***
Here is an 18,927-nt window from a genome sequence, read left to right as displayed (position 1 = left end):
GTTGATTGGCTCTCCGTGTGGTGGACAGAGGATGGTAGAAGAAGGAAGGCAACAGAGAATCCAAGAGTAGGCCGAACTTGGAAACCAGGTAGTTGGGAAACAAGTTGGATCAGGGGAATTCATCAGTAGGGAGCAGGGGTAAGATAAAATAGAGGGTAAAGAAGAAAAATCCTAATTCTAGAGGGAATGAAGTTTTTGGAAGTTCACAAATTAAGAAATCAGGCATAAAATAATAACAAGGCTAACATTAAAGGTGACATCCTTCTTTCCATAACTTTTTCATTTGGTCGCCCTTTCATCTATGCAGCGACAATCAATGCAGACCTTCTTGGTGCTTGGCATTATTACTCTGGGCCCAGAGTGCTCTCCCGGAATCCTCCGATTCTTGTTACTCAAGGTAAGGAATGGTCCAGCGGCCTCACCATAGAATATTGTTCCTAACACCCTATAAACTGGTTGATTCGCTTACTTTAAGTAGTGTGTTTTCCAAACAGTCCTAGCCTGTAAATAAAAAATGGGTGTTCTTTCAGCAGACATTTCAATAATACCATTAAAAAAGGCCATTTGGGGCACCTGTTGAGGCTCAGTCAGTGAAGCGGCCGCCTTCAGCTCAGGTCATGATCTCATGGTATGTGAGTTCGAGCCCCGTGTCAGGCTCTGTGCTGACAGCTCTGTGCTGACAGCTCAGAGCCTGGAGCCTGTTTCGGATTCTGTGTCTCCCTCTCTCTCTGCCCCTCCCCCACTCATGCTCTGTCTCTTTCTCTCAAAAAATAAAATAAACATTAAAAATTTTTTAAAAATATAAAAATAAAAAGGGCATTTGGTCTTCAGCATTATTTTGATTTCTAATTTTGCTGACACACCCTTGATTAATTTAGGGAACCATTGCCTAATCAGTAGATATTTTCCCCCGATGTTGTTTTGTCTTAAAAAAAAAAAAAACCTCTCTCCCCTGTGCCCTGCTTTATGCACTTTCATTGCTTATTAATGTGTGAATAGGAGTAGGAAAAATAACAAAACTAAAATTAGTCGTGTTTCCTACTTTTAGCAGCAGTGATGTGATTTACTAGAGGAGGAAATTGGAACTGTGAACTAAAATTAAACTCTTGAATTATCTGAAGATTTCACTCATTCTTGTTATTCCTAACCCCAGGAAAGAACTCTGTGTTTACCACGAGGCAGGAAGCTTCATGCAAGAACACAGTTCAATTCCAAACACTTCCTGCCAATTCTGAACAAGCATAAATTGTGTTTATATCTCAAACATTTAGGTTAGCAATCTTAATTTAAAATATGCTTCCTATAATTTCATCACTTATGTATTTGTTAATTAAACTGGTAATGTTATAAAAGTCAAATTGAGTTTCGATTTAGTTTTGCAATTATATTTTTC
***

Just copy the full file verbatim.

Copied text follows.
Here is an 18,927-nt window from a genome sequence, read left to right as displayed (position 1 = left end):
GTTGATTGGCTCTCCGTGTGGTGGACAGAGGATGGTAGAAGAAGGAAGGCAACAGAGAATCCAAGAGTAGGCCGAACTTGGAAACCAGGTAGTTGGGAAACAAGTTGGATCAGGGGAATTCATCAGTAGGGAGCAGGGGTAAGATAAAATAGAGGGTAAAGAAGAAAAATCCTAATTCTAGAGGGAATGAAGTTTTTGGAAGTTCACAAATTAAGAAATCAGGCATAAAATAATAACAAGGCTAACATTAAAGGTGACATCCTTCTTTCCATAACTTTTTCATTTGGTCGCCCTTTCATCTATGCAGCGACAATCAATGCAGACCTTCTTGGTGCTTGGCATTATTACTCTGGGCCCAGAGTGCTCTCCCGGAATCCTCCGATTCTTGTTACTCAAGGTAAGGAATGGTCCAGCGGCCTCACCATAGAATATTGTTCCTAACACCCTATAAACTGGTTGATTCGCTTACTTTAAGTAGTGTGTTTTCCAAACAGTCCTAGCCTGTAAATAAAAAATGGGTGTTCTTTCAGCAGACATTTCAATAATACCATTAAAAAAGGCCATTTGGGGCACCTGTTGAGGCTCAGTCAGTGAAGCGGCCGCCTTCAGCTCAGGTCATGATCTCATGGTATGTGAGTTCGAGCCCCGTGTCAGGCTCTGTGCTGACAGCTCTGTGCTGACAGCTCAGAGCCTGGAGCCTGTTTCGGATTCTGTGTCTCCCTCTCTCTCTGCCCCTCCCCCACTCATGCTCTGTCTCTTTCTCTCAAAAAATAAAATAAACATTAAAAATTTTTTAAAAATATAAAAATAAAAAGGGCATTTGGTCTTCAGCATTATTTTGATTTCTAATTTTGCTGACACACCCTTGATTAATTTAGGGAACCATTGCCTAATCAGTAGATATTTTCCCCCGATGTTGTTTTGTCTTAAAAAAAAAAAAAACCTCTCTCCCCTGTGCCCTGCTTTATGCACTTTCATTGCTTATTAATGTGTGAATAGGAGTAGGAAAAATAACAAAACTAAAATTAGTCGTGTTTCCTACTTTTAGCAGCAGTGATGTGATTTACTAGAGGAGGAAATTGGAACTGTGAACTAAAATTAAACTCTTGAATTATCTGAAGATTTCACTCATTCTTGTTATTCCTAACCCCAGGAAAGAACTCTGTGTTTACCACGAGGCAGGAAGCTTCATGCAAGAACACAGTTCAATTCCAAACACTTCCTGCCAATTCTGAACAAGCATAAATTGTGTTTATATCTCAAACATTTAGGTTAGCAATCTTAATTTAAAATATGCTTCCTATAATTTCATCACTTATGTATTTGTTAATTAAACTGGTAATGTTATAAAAGTCAAATTGAGTTTCGATTTAGTTTTGCAATTATATTTTTC